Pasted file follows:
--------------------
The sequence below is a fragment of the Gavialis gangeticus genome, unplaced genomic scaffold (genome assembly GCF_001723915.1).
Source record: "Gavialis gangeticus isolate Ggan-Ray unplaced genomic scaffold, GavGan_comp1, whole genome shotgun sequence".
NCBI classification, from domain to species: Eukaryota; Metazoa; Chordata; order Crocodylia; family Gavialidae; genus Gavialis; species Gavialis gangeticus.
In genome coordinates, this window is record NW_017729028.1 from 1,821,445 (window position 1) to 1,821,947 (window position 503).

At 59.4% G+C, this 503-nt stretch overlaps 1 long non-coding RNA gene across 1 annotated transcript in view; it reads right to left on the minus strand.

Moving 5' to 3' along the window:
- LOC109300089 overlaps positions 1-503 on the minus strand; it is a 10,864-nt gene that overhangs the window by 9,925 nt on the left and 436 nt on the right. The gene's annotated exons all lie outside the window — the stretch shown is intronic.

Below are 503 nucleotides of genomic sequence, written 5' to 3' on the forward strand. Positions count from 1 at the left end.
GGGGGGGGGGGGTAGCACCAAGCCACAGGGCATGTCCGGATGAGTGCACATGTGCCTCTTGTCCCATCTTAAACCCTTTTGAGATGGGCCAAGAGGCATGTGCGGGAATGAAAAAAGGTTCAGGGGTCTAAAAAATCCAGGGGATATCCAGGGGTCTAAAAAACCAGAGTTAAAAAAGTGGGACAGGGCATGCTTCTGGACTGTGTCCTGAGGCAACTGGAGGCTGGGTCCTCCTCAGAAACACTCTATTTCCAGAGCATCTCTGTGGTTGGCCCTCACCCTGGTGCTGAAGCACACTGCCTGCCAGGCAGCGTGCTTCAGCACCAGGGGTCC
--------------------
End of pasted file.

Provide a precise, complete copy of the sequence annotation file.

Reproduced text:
The sequence below is a fragment of the Gavialis gangeticus genome, unplaced genomic scaffold (genome assembly GCF_001723915.1).
Source record: "Gavialis gangeticus isolate Ggan-Ray unplaced genomic scaffold, GavGan_comp1, whole genome shotgun sequence".
NCBI classification, from domain to species: Eukaryota; Metazoa; Chordata; order Crocodylia; family Gavialidae; genus Gavialis; species Gavialis gangeticus.
In genome coordinates, this window is record NW_017729028.1 from 1,821,445 (window position 1) to 1,821,947 (window position 503).

At 59.4% G+C, this 503-nt stretch overlaps 1 long non-coding RNA gene across 1 annotated transcript in view; it reads right to left on the minus strand.

Moving 5' to 3' along the window:
- LOC109300089 overlaps positions 1-503 on the minus strand; it is a 10,864-nt gene that overhangs the window by 9,925 nt on the left and 436 nt on the right. The gene's annotated exons all lie outside the window — the stretch shown is intronic.

Below are 503 nucleotides of genomic sequence, written 5' to 3' on the forward strand. Positions count from 1 at the left end.
GGGGGGGGGGGGTAGCACCAAGCCACAGGGCATGTCCGGATGAGTGCACATGTGCCTCTTGTCCCATCTTAAACCCTTTTGAGATGGGCCAAGAGGCATGTGCGGGAATGAAAAAAGGTTCAGGGGTCTAAAAAATCCAGGGGATATCCAGGGGTCTAAAAAACCAGAGTTAAAAAAGTGGGACAGGGCATGCTTCTGGACTGTGTCCTGAGGCAACTGGAGGCTGGGTCCTCCTCAGAAACACTCTATTTCCAGAGCATCTCTGTGGTTGGCCCTCACCCTGGTGCTGAAGCACACTGCCTGCCAGGCAGCGTGCTTCAGCACCAGGGGTCC